Lew Wallace’s Ben Hur: A Tale of the Christ, an ambitious interweaving of the adventures of the fictional Jewish prince Judah Ben-Hur with the life of Jesus, was the bestselling novel of its day, a work noted for its ability to make Christianity accessible to modern readers and ground the stories of the New Testament in the real world. But in the public consciousness, Ben-Hur’s life is understood as the lead-up to a chariot race. Even as early as 1907, the first film adaptation of the novel, a 15-minute silent one-reeler, stripped away the vast bulk of Wallace’s opus, leaving little more than the chariot race. Soon after, Wallace’s publisher put out a special edition of the novel excerpting only the text of the race scene, which it accompanied with detailed illustrations. The best-remembered of the novel’s many adaptations is MGM’s lavish 1959 version, a bloated, white-elephant epic whose tone of sanctified somnolence is disrupted only briefly by its still-rousing chariot race.
The makers of this latest Ben-Hur clearly recognize the primacy of the chariot race to the property’s popularity and, accordingly, have constructed the entire film around this one sequence, opening on a flash-forward to the race, basing the central relationship between Ben-Hur (Jack Huston) and his adoptive brother, Messala (Toby Kebbell), on their shared love of horses, and foreshadowing the film’s climax so frequently that it’s hard to care about anything that happens along the way to the inevitable showdown in the circus.
Of course, it’s also hard to care because the film is conceived and directed less as a sweeping epic than as a talky, plotty, melodramatic made-for-TV special in the vein of The Bible (which, like Ben-Hur, was co-produced by Mark Burnett and Roma Downey). Despite some pleasantly campy touches, from Morgan Freeman’s ridiculous dreadlocks, to Rodrigo Santoro’s portrayal of Jesus as a kind of sexy Jedi, to a hilariously disconsonant final shot featuring Ben-Hur and Messala riding horses in slow motion set to a schmaltzy pop song, Timur Bekmambetov’s film is a pretty staid affair.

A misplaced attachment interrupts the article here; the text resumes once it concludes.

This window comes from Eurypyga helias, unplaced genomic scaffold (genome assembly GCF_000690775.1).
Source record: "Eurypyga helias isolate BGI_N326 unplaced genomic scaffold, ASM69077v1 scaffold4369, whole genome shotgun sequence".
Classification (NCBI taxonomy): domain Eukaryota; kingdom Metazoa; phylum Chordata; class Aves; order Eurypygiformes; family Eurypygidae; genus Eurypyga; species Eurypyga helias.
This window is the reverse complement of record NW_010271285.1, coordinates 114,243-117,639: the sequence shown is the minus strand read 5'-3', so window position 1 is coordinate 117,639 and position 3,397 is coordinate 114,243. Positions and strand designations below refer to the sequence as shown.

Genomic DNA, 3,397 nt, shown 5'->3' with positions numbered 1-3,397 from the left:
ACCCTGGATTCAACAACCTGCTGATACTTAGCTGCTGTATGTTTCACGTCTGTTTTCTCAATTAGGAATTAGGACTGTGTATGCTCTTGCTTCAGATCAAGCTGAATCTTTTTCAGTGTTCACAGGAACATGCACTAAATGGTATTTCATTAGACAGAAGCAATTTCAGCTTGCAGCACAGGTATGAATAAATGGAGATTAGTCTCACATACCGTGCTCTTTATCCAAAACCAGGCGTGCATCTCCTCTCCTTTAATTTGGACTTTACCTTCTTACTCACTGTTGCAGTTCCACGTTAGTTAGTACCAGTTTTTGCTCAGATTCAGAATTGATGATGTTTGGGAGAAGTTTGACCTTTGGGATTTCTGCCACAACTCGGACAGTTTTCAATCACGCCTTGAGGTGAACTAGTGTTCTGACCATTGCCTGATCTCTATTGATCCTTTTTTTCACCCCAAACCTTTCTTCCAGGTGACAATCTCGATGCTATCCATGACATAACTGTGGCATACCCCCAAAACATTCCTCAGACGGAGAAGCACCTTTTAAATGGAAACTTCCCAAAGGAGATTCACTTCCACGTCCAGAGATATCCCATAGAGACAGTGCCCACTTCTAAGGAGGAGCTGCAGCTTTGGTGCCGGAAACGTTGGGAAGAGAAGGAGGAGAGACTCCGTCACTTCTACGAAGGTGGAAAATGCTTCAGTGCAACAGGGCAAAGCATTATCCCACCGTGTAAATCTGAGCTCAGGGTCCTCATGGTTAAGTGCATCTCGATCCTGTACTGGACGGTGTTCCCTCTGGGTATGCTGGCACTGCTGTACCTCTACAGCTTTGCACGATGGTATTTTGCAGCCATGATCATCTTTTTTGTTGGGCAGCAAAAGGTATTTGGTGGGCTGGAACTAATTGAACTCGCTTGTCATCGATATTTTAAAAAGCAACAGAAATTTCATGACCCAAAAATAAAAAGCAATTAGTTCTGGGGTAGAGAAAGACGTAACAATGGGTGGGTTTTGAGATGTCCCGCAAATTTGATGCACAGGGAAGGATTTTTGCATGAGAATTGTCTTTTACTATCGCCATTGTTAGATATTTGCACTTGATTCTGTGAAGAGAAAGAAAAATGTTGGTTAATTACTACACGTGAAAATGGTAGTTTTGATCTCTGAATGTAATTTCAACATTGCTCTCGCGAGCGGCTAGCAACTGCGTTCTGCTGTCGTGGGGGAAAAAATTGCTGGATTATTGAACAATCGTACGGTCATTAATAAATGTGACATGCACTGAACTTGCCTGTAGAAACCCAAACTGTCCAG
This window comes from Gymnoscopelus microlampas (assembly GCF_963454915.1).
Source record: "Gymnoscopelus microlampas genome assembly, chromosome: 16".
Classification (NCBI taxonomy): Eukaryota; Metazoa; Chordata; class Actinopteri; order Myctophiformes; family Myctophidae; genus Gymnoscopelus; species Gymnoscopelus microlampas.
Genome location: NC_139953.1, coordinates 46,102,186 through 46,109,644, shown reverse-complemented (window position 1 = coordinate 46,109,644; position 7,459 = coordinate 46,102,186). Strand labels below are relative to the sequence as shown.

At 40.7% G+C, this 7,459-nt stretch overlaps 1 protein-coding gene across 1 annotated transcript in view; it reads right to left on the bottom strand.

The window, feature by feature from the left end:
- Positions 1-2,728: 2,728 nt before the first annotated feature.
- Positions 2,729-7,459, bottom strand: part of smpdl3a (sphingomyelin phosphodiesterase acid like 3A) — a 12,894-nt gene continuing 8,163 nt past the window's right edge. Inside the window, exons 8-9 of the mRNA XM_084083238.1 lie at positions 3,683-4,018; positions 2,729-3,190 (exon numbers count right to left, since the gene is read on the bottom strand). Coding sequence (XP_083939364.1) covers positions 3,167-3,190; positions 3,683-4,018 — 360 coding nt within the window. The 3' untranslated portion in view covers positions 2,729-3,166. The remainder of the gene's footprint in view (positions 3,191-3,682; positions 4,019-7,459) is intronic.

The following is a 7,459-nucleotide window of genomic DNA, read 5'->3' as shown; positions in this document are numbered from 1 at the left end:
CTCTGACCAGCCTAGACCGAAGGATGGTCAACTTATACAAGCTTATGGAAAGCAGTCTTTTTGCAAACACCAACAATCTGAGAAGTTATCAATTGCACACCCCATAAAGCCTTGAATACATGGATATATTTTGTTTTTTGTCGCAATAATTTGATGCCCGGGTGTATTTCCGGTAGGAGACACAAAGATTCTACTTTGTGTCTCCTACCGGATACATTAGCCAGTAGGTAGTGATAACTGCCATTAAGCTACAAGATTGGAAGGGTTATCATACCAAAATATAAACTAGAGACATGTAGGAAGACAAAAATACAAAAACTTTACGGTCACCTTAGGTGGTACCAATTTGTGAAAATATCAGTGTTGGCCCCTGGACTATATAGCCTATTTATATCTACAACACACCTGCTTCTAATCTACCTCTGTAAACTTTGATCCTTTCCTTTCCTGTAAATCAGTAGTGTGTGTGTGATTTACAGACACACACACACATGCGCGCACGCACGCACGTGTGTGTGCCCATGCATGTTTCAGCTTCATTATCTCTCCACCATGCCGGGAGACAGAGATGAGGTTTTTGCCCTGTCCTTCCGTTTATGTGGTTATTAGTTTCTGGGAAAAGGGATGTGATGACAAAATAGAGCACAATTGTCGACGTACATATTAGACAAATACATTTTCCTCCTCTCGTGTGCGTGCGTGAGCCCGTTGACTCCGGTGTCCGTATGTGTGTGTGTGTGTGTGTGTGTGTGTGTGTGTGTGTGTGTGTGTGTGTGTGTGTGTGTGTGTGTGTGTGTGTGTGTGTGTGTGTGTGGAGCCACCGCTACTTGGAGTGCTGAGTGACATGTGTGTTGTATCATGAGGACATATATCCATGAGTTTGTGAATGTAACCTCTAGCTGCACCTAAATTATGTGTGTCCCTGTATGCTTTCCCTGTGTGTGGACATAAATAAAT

Ben-Hur director Timur Bekmambetov offers nothing new to the cinematic lexicon of the chariot race.
The screenplay, co-written by Keith R. Clarke and John Ridley, compresses so much story into two hours, hitting not only all the major plot points from the three-and-a-half-hour 1957 version, but throwing in some additional backstory as well, that there’s little time left over to create any definable characters. Ben-Hur and Messala are generic historical-fiction types with little in the way of personality or the suggestion of an interior life. Even Jesus, who appears in brief snippets throughout, is mostly reduced to a few famous catchphrases (such as “Those who live by the sword die by the sword”).
Clarke and Ridley manage to find some contemporary political resonance in the milieu of Roman-occupied Judea, drawing some clear parallels between the Roman army’s control of the Jews and the over-policing of black Americans, including a robust debate over the efficacy and righteousness of violence as a response to oppression (a cry of “Jewish lives matter!” would hardly be out of place here). But given the dictates of the film’s narrative, they have little room to explore these issues beyond merely hinting at them.
Throughout, Ben-Hur keeps teasing us with the promise of the chariot race. Bekmambetov has demonstrated a penchant for exaggerated action sequences in films such as Wanted and Abraham Lincoln: Vampire Hunter, suggesting that this film’s chariot race could have offered some over-the-top camp delirium. A training scene in which Ilderim (Freeman) instructs Ben-Hur that he must master the art of the “tilt”—raising the chariot onto one wheel as it goes around a bend, like a Roman equivalent of the “Tokyo drift”—seems to promise as much. So, too, does a murky, hellish naval battle, shot from inside a ship and featuring a nonstop barrage of hot tar and flaming arrows.
But when the chariot race finally happens, it’s disappointingly directed in good taste, and with a total lack of imagination. Bekmambetov offers nothing new to the cinematic lexicon of the chariot race: chariots flip out, horses tumble, guys get run over. It all flies by in a flurry of forgettable, perfunctory images. The scene, like the rest of the film, is a hasty retread that never finds a way to distinguish itself from its numerous forebears.